Due to digestive problems, cats may have unpleasant odors coming from their mouths, but it’s also possible that they have odors in other locations. But it’s possible that more than just this one location is responsible for the smell emanating from their genitalia.
Gastrointestinal disorders, the most typical of which is diarrhea, can lead to problems defecating. However, diarrhea and its unpleasant odor could indicate a number of other health problems.
A cat may ingest parasites when it consumes something it shouldn’t, interacts with sick cats, or even eats excrement. During an infestation, the parasites may deplete the cat’s diet of nutrients, leading to malnutrition.
While we might think that our cats’ only concerns are things like where they will sleep next, there are a number of things that could worry them.
Stress, besides causing their breath to smell bad, can set off an outbreak of a disease like feline herpesvirus-1 (FHV-1), which has diarrhea as a symptom.
My Cat’s Ears Smell
Since the cat’s inner ear and brain are so close to one another, the cat risks dying if its brain is invaded. The ears of an infected cat might soon smell. The distinctive yeasty odor of ear mites makes them easy to recognize.
Due to the fragility of the ear canals, ear infections are painful and distressing. To clear the debris and moisture from their ear canals, many cats shake their heads and scratch their ears.
An unpleasant odor may start to emanate, and the ears turn red and irritated. A black or yellow discharge is typical.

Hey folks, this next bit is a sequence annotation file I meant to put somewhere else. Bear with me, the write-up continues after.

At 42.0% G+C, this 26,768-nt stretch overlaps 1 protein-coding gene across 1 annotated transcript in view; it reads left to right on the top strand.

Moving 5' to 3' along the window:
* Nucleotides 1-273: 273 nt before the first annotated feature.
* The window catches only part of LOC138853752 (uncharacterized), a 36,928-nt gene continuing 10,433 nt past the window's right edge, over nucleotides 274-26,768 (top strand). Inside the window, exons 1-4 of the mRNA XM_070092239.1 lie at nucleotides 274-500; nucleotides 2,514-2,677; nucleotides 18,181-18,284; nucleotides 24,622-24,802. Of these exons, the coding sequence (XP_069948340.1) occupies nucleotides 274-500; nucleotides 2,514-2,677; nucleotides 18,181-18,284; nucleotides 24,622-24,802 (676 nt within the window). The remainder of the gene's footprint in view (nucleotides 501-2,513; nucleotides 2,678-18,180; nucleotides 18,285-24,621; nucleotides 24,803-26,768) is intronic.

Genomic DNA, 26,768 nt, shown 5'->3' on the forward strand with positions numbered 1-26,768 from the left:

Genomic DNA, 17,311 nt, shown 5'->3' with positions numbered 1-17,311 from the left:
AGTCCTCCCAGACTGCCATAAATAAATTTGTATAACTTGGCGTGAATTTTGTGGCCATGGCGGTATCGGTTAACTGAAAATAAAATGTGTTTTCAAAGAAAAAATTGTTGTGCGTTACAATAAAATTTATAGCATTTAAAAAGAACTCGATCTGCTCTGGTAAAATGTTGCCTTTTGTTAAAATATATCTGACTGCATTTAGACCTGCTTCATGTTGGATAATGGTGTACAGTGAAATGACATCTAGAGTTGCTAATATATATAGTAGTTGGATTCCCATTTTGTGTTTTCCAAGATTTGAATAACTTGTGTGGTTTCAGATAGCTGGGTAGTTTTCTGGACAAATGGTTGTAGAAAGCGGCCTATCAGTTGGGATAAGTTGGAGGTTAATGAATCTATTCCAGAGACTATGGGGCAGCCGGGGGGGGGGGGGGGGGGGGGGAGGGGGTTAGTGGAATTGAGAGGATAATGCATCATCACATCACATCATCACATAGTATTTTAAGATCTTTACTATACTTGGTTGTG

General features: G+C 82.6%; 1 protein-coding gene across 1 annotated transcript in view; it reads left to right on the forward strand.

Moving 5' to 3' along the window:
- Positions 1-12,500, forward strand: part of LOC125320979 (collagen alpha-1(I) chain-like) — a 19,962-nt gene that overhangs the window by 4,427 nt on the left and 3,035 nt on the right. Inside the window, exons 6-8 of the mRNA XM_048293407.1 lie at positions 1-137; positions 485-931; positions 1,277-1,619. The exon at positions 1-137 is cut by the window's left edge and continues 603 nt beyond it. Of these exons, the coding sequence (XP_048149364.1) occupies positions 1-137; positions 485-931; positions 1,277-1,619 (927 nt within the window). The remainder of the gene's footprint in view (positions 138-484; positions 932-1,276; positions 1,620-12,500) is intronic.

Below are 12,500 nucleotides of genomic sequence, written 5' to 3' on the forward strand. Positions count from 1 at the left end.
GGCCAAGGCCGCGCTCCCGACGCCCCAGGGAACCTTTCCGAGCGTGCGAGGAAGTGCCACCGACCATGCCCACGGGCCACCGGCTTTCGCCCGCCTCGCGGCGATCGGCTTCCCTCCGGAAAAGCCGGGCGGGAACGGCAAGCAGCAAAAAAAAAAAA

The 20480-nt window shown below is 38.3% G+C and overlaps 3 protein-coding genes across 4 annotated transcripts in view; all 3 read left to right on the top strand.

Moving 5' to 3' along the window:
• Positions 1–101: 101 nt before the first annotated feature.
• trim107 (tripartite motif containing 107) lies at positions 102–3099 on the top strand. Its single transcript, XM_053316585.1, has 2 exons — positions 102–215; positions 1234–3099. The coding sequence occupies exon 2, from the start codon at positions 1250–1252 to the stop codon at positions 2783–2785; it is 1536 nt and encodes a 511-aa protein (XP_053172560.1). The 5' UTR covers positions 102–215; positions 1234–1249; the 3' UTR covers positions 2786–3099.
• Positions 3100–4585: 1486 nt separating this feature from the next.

Ear mites can also result in a black discharge, scratching, and head shaking as symptoms. However, ear mite infections are more common in kittens and cats that live outside. Adult cats’ ear mites become particularly common once a kitten with ear mites is brought into the house.
Sometimes ear mites can create a favorable environment for bacteria or yeast to grow in the ear canal, leading to a secondary infection. The cat may no longer have mites by the time it is taken to the vet, but it still may have a severe ear infection.
Can You Tell That Your Cat Is Dying By Smell?
Cats enjoy grooming themselves, so as they age, they lose the energy to do so, their fur gets messy and dirty. Due to the buildup of toxins, they will also smell as their organs start to shut down.
Cats have a reputation for hiding wounds and illnesses. This is a great survival skill for a cat in the wild because any sign of frailty makes it a target for predators and rival cats.
However, this might be challenging for us devoted owners who want to help our cats through any illness or pain when it comes to our beloved pets.
We need to watch out for any small changes in our cats that might indicate something isn’t right. Many of the signs that your cat is nearing the end of her life are also symptoms of other illnesses, such as diabetes, cancer, chronic renal disease, and hyperthyroidism.